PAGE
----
15/04/2013 § 2 Comments
Lost Roxy posters were put up around my local area about five months ago. Why are they still there? Are Roxy’s owners hopeful or just lazy?
I hope they don’t leave the task to some local council worker. Taking down these posters would be a good way to acknowledge and accept that Roxy’s not coming back. Closure.
I remember driving past one of these posters in late December and my daughter said: “I don’t know whether to feel sad for Roxy’s owners or happy for the kid who’s getting her for Christmas.”
21/10/2012 § 5 Comments
There’s a nice gang of kids in out street. Lot’s of activity and they are always polite when you have drive through their cricket game.
I was putting my kit in the car one evening and:
– Toby: Do you play drums?
– Me: Yes, I do.
– Toby: So do I. In the school band.
– Me: Good on you.
– Toby: But I’m not very good.
– Me: That’s ok. Neither am I.
Anyway, it looks like they found a dead lorikeet and buried it. Lots of time and effort seems to have gone into this grave.
The inscription is written on a handy piece of foam which means it can be stuck with a stick. But there’s not much room for the lettering. It might have gone at the top but it’s too late – the RIP and scribbly bit is already written. So it had to be broken up. Oops, the hyphen seems to be an equals sign.
Typographically speaking, is it wrong? No. Because, as well as the actual words themselves, good typography has meaning. Characters have character. There is a visual story as well as a written one.
The words say a lorikeet is buried there. The sign says so much more.
08/08/2012 § 2 Comments
I love my sci-fi and I love stories set in the near future which are actually about the present. Orwell’s 1984 immediately springs to mind.
One of my favourites is MT Anderson’s Feed. It was written ten years ago and still works. Plus it has a first line that puts it up there with A Tale of Two Cities and Anna Karenina. “We went to the moon to have fun, but the moon turned out to completely suck.”
Here’s something more recent. It’s by students at the Bezaleal academy of arts.
via Empty Kingdom.
And don’t forget. Project glass is scheduled for next year (I think).
25/04/2012 § Leave a comment
That’s what children often say at an ANZAC service because they have never heard the word “lest” before. It comes immediately after the line “we will remember them” so to a kid it would make sense to be adding a little disclaimer just in case we forget to remember.
The Ode of Remembrance.
They shall grow not old, as we that are left grow old;
Age shall not weary them, nor the years condemn.
At the going down of the sun and in the morning
We will remember them.
The response is either the last line repeated or “Lest we forget”
Here in Australia we are not big on nationalism. Sport excepted, we see ourselves as just another country (although it is God’s) in a global community. Patriotic sentiment in US media is usually met with stomach-turned groans. When gung-ho seppos get their comeuppance we laugh up our sleeves. We can’t help thinking that Superman’s vow to fight for “Truth, Justice and the American way” is contradictory.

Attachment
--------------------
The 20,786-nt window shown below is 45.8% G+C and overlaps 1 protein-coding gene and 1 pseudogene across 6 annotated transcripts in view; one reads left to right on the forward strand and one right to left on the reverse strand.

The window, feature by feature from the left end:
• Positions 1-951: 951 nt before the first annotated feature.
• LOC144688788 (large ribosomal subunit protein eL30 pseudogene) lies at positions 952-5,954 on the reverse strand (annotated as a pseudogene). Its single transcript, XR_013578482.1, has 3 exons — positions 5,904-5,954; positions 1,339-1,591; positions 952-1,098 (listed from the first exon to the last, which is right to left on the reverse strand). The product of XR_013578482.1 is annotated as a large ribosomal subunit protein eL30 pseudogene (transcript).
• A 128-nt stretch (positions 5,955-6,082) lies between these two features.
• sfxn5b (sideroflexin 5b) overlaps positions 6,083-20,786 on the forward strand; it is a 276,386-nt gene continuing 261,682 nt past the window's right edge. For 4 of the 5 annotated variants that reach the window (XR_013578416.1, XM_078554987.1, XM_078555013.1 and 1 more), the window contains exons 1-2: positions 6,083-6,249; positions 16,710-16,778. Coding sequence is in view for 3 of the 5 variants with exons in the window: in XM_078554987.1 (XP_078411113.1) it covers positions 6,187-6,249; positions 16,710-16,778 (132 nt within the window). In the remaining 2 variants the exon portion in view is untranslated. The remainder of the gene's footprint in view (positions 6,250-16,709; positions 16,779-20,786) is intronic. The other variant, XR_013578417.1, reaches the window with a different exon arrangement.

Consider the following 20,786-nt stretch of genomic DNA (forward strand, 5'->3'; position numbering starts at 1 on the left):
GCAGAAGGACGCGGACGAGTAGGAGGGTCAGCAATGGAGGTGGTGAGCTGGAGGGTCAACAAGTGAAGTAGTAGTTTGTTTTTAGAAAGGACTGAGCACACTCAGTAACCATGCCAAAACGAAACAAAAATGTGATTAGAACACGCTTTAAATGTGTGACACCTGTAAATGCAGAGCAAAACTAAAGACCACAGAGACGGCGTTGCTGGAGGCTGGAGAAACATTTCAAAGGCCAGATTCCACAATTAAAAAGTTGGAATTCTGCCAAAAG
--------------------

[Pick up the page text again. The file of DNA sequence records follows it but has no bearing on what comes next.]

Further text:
But ANZAC Day is an exception. It’s a very important holiday to us. It’s not like Labour Day where everyone goes off on a long weekend and most people probably don’t know (or care) why. ANZAC Day is respected and celebrated by every generation.
And we are remembering not a victory but a loss. It’s not about how great we are as a nation. It’s about the selfless soldiers (some lived, some died) who fought.
My wife was at funeral a couple of weeks ago. The man had been a serviceman and one of his colleagues read For the Fallen – a poem by Robert Laurence Binyon. She was surprised that the fourth stanza was the ode. This was news to me too. We googled it and noticed that it is the mid-point where the poem turns. Stirring words made more powerful when read in context.
Check it out.
btw: “Lest we forget” is from a repeated refrain in Recessional by Rudyard Kipling.
09/04/2012 § Leave a comment
I stumbled upon this on the interweb today. It’s an album design from the 1970s by the British design duo Hipgnosis. Two thoughts* struck me.
1. The pun. If I was designing this today I would hesitate to suggest the pun. Clients are very serious about their works and their image and sadly today’s rock bands are more serious about such things than anyone. They might want something that’s fun and may well be enticed into a bit of bare bottom action but if it’s cheesy it must be clearly seen as ironic cheese.
2. The montage. This was done long before Photoshop had been thought of. Today, I would be photoshopping like crazy to make it look real. But I like the fake look. The message is clear and it just adds to the whole we-don’t-take-ourselves-too-serious feel.
When the revolution comes puns will be considered high art and unconvincing visuals will be the new black.
*Two at once. That’s pretty good for me.